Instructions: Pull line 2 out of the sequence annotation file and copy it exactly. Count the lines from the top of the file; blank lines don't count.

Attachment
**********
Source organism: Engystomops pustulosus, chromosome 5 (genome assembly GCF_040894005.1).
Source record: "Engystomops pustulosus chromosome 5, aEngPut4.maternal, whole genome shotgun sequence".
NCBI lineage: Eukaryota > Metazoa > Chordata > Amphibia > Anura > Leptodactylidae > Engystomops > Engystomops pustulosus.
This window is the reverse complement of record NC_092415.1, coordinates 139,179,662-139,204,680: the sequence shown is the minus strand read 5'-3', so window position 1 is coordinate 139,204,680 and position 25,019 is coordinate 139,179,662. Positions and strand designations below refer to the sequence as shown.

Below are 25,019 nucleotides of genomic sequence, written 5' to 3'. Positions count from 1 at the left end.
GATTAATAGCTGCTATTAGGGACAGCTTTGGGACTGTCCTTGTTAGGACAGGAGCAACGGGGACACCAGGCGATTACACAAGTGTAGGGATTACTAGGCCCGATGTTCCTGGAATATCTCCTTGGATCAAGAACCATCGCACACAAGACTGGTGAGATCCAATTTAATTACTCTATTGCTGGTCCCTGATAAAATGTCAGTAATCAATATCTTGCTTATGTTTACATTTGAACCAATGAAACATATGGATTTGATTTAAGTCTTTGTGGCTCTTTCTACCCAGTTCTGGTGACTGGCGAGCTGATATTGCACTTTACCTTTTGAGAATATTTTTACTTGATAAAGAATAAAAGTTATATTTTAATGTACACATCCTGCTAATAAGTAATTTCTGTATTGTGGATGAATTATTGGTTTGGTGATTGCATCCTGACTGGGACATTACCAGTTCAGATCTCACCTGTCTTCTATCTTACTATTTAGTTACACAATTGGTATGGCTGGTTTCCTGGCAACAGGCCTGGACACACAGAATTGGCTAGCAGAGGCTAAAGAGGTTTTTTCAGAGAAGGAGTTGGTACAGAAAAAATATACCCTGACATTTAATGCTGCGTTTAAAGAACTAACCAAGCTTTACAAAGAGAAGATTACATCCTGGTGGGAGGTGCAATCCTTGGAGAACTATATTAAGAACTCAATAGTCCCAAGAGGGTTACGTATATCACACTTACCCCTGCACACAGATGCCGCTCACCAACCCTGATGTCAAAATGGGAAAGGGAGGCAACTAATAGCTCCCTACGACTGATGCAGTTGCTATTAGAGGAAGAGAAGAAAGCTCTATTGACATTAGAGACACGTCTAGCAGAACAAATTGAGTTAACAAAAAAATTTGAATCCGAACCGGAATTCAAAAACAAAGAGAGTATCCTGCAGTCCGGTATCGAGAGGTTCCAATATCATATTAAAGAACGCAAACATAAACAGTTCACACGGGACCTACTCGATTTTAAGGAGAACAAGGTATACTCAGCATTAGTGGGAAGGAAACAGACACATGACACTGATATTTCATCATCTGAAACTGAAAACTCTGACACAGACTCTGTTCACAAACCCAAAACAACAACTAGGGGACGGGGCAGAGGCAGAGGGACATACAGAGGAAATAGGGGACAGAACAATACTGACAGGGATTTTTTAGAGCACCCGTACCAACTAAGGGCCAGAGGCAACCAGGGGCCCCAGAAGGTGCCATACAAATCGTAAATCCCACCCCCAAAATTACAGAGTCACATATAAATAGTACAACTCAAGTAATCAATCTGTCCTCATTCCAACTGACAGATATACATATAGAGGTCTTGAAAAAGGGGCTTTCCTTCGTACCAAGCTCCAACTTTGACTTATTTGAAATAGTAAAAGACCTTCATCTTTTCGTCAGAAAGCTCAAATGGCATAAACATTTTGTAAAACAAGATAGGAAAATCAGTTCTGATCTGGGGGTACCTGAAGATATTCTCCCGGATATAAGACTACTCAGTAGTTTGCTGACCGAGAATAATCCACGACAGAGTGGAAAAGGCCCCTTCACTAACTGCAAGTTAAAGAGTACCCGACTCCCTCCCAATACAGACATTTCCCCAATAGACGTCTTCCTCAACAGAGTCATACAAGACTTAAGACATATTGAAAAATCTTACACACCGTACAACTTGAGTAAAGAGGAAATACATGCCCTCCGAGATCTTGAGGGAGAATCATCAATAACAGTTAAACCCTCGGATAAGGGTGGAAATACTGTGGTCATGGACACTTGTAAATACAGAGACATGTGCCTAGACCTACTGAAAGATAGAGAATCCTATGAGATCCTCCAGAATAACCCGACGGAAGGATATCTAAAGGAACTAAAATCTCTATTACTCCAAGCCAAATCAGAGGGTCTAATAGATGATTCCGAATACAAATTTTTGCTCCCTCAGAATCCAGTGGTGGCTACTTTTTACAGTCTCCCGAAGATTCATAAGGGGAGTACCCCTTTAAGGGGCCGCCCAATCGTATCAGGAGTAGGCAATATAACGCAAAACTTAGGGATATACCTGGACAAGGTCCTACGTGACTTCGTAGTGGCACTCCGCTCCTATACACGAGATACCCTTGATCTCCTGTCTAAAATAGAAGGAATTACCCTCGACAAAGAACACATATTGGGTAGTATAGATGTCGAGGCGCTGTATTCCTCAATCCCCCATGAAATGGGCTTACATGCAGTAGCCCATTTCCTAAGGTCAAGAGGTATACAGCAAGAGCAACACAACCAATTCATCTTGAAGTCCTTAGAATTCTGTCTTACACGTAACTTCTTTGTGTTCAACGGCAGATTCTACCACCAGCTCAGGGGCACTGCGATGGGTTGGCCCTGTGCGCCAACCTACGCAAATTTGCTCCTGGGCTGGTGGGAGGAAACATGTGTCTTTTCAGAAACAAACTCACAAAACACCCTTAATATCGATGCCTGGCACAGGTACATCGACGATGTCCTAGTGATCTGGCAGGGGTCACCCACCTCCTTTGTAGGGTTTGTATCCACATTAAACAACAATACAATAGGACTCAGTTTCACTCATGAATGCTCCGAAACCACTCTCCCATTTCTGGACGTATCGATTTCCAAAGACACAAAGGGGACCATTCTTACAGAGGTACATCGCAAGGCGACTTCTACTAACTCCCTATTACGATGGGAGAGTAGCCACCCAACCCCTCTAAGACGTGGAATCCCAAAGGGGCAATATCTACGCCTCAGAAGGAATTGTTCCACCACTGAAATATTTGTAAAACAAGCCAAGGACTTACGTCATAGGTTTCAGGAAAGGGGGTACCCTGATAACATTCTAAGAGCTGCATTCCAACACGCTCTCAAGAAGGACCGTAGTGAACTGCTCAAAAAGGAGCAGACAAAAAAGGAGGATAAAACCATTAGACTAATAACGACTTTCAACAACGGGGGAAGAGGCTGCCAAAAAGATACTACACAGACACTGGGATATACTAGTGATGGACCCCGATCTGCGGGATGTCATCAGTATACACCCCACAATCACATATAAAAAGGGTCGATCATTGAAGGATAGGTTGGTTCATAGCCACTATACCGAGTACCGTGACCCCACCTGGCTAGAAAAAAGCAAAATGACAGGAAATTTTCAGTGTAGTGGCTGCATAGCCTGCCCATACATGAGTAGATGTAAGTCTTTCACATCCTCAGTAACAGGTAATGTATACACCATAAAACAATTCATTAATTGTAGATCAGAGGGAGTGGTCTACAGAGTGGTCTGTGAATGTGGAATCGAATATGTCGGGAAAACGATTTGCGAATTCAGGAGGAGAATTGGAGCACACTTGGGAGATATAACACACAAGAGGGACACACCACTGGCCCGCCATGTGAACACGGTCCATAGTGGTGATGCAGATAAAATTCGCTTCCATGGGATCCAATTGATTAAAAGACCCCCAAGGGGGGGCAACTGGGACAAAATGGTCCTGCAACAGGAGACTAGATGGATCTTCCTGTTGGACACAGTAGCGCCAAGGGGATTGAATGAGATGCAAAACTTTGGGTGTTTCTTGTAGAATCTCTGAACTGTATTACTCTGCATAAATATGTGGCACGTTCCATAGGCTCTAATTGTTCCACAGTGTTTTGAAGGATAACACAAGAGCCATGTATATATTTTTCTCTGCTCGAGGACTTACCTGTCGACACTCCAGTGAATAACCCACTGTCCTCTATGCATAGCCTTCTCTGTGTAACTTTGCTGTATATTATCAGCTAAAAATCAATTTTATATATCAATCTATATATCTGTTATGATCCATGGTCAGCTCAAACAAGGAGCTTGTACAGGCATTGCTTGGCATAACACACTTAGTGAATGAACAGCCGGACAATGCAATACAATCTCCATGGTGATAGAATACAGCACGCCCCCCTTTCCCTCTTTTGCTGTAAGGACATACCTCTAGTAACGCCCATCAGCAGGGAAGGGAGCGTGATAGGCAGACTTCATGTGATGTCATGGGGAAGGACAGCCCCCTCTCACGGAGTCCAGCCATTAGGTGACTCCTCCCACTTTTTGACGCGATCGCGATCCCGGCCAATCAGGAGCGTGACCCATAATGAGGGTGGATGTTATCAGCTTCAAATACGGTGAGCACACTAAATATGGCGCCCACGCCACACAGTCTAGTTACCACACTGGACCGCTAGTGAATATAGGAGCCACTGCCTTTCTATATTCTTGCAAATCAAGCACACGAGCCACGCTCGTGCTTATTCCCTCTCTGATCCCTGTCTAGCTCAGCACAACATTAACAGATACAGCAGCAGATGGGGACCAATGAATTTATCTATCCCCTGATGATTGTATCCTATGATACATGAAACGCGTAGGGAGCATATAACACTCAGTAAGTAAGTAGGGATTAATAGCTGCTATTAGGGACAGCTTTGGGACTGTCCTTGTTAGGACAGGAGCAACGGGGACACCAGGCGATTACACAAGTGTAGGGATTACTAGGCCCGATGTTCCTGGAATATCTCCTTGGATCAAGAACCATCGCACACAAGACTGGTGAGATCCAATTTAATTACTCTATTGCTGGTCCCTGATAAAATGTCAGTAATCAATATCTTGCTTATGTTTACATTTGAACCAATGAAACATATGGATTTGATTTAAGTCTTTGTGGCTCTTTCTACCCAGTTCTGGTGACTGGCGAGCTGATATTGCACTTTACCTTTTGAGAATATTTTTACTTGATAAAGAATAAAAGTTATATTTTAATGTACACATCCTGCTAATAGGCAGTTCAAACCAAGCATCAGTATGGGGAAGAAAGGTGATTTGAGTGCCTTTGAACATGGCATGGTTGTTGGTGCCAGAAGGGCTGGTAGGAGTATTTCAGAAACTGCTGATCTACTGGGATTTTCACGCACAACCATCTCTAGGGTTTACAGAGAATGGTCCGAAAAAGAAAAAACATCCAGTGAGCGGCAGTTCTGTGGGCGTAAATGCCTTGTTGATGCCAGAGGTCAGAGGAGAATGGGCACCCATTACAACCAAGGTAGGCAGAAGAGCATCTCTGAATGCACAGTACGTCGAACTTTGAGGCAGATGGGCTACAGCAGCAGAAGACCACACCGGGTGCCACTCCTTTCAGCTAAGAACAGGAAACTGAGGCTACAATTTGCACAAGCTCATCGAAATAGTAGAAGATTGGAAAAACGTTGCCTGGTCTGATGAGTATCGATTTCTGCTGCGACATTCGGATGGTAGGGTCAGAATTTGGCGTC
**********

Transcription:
Source record: "Engystomops pustulosus chromosome 5, aEngPut4.maternal, whole genome shotgun sequence".